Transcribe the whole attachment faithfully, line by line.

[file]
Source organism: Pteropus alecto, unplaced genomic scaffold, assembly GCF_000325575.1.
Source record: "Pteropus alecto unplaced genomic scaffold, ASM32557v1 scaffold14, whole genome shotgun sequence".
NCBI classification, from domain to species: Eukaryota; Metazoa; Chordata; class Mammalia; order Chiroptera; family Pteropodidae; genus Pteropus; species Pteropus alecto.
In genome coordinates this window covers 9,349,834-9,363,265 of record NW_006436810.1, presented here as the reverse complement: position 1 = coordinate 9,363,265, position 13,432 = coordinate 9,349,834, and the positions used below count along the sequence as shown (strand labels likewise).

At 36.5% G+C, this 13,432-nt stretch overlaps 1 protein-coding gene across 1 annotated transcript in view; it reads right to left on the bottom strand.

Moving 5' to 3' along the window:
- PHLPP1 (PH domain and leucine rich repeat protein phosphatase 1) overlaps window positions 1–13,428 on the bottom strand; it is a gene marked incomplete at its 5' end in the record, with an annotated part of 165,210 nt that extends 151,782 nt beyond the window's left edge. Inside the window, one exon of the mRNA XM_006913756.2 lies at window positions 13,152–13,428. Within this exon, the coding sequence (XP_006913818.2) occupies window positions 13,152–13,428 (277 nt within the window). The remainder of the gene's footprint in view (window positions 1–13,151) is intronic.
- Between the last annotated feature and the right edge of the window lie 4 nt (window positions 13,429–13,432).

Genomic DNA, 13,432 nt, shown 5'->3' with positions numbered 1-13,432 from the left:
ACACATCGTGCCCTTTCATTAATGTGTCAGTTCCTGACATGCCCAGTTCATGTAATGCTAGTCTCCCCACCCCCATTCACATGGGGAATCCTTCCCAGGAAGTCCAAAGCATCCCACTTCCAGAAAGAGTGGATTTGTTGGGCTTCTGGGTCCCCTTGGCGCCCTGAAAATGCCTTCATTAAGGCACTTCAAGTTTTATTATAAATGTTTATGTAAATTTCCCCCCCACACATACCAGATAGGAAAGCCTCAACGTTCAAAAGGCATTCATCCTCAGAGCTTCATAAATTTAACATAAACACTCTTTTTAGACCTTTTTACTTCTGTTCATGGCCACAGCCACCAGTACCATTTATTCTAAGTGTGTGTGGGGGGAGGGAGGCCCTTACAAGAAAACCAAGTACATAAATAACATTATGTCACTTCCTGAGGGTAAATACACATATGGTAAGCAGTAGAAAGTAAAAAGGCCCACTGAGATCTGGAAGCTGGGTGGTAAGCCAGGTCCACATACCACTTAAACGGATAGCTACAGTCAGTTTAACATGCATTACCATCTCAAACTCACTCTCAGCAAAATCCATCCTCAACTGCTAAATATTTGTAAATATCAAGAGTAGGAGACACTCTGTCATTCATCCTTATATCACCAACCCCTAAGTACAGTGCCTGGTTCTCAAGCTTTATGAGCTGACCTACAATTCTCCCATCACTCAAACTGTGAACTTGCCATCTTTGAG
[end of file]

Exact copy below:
Source organism: Pteropus alecto, unplaced genomic scaffold, assembly GCF_000325575.1.
Source record: "Pteropus alecto unplaced genomic scaffold, ASM32557v1 scaffold14, whole genome shotgun sequence".
NCBI classification, from domain to species: Eukaryota; Metazoa; Chordata; class Mammalia; order Chiroptera; family Pteropodidae; genus Pteropus; species Pteropus alecto.
In genome coordinates this window covers 9,349,834-9,363,265 of record NW_006436810.1, presented here as the reverse complement: position 1 = coordinate 9,363,265, position 13,432 = coordinate 9,349,834, and the positions used below count along the sequence as shown (strand labels likewise).

At 36.5% G+C, this 13,432-nt stretch overlaps 1 protein-coding gene across 1 annotated transcript in view; it reads right to left on the bottom strand.

Moving 5' to 3' along the window:
- PHLPP1 (PH domain and leucine rich repeat protein phosphatase 1) overlaps window positions 1–13,428 on the bottom strand; it is a gene marked incomplete at its 5' end in the record, with an annotated part of 165,210 nt that extends 151,782 nt beyond the window's left edge. Inside the window, one exon of the mRNA XM_006913756.2 lies at window positions 13,152–13,428. Within this exon, the coding sequence (XP_006913818.2) occupies window positions 13,152–13,428 (277 nt within the window). The remainder of the gene's footprint in view (window positions 1–13,151) is intronic.
- Between the last annotated feature and the right edge of the window lie 4 nt (window positions 13,429–13,432).

Genomic DNA, 13,432 nt, shown 5'->3' with positions numbered 1-13,432 from the left:
ACACATCGTGCCCTTTCATTAATGTGTCAGTTCCTGACATGCCCAGTTCATGTAATGCTAGTCTCCCCACCCCCATTCACATGGGGAATCCTTCCCAGGAAGTCCAAAGCATCCCACTTCCAGAAAGAGTGGATTTGTTGGGCTTCTGGGTCCCCTTGGCGCCCTGAAAATGCCTTCATTAAGGCACTTCAAGTTTTATTATAAATGTTTATGTAAATTTCCCCCCCACACATACCAGATAGGAAAGCCTCAACGTTCAAAAGGCATTCATCCTCAGAGCTTCATAAATTTAACATAAACACTCTTTTTAGACCTTTTTACTTCTGTTCATGGCCACAGCCACCAGTACCATTTATTCTAAGTGTGTGTGGGGGGAGGGAGGCCCTTACAAGAAAACCAAGTACATAAATAACATTATGTCACTTCCTGAGGGTAAATACACATATGGTAAGCAGTAGAAAGTAAAAAGGCCCACTGAGATCTGGAAGCTGGGTGGTAAGCCAGGTCCACATACCACTTAAACGGATAGCTACAGTCAGTTTAACATGCATTACCATCTCAAACTCACTCTCAGCAAAATCCATCCTCAACTGCTAAATATTTGTAAATATCAAGAGTAGGAGACACTCTGTCATTCATCCTTATATCACCAACCCCTAAGTACAGTGCCTGGTTCTCAAGCTTTATGAGCTGACCTACAATTCTCCCATCACTCAAACTGTGAACTTGCCATCTTTGAG